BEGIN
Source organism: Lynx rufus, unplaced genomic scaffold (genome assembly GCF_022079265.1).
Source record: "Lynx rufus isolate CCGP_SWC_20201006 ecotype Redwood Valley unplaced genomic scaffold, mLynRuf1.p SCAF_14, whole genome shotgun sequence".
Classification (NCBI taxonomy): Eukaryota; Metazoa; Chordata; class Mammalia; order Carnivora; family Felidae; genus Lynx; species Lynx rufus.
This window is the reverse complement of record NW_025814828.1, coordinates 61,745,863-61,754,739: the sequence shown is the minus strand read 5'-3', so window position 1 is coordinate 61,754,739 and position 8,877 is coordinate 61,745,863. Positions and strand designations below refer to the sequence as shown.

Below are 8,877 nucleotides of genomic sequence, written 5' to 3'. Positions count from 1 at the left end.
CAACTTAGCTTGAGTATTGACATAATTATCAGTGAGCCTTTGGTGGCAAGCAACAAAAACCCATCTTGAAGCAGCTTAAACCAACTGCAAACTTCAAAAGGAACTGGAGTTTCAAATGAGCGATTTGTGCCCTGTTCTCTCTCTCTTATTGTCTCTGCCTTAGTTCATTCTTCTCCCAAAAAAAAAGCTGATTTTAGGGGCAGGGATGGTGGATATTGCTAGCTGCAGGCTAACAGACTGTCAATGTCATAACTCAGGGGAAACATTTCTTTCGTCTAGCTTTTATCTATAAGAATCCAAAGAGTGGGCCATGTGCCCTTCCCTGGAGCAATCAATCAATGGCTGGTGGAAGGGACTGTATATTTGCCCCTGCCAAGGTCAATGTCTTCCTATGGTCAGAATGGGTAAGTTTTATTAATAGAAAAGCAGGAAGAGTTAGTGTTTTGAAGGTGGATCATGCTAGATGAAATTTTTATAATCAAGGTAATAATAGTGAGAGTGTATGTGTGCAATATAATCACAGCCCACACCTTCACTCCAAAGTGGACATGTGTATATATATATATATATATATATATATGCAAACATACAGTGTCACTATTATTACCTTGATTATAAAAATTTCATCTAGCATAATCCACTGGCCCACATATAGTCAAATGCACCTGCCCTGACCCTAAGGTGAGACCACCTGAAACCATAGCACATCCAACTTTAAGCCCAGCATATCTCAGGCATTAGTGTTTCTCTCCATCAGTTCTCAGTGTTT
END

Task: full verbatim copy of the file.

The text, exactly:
Source organism: Lynx rufus, unplaced genomic scaffold (genome assembly GCF_022079265.1).
Source record: "Lynx rufus isolate CCGP_SWC_20201006 ecotype Redwood Valley unplaced genomic scaffold, mLynRuf1.p SCAF_14, whole genome shotgun sequence".
Classification (NCBI taxonomy): Eukaryota; Metazoa; Chordata; class Mammalia; order Carnivora; family Felidae; genus Lynx; species Lynx rufus.
This window is the reverse complement of record NW_025814828.1, coordinates 61,745,863-61,754,739: the sequence shown is the minus strand read 5'-3', so window position 1 is coordinate 61,754,739 and position 8,877 is coordinate 61,745,863. Positions and strand designations below refer to the sequence as shown.

Below are 8,877 nucleotides of genomic sequence, written 5' to 3'. Positions count from 1 at the left end.
CAACTTAGCTTGAGTATTGACATAATTATCAGTGAGCCTTTGGTGGCAAGCAACAAAAACCCATCTTGAAGCAGCTTAAACCAACTGCAAACTTCAAAAGGAACTGGAGTTTCAAATGAGCGATTTGTGCCCTGTTCTCTCTCTCTTATTGTCTCTGCCTTAGTTCATTCTTCTCCCAAAAAAAAAGCTGATTTTAGGGGCAGGGATGGTGGATATTGCTAGCTGCAGGCTAACAGACTGTCAATGTCATAACTCAGGGGAAACATTTCTTTCGTCTAGCTTTTATCTATAAGAATCCAAAGAGTGGGCCATGTGCCCTTCCCTGGAGCAATCAATCAATGGCTGGTGGAAGGGACTGTATATTTGCCCCTGCCAAGGTCAATGTCTTCCTATGGTCAGAATGGGTAAGTTTTATTAATAGAAAAGCAGGAAGAGTTAGTGTTTTGAAGGTGGATCATGCTAGATGAAATTTTTATAATCAAGGTAATAATAGTGAGAGTGTATGTGTGCAATATAATCACAGCCCACACCTTCACTCCAAAGTGGACATGTGTATATATATATATATATATATATATATGCAAACATACAGTGTCACTATTATTACCTTGATTATAAAAATTTCATCTAGCATAATCCACTGGCCCACATATAGTCAAATGCACCTGCCCTGACCCTAAGGTGAGACCACCTGAAACCATAGCACATCCAACTTTAAGCCCAGCATATCTCAGGCATTAGTGTTTCTCTCCATCAGTTCTCAGTGTTT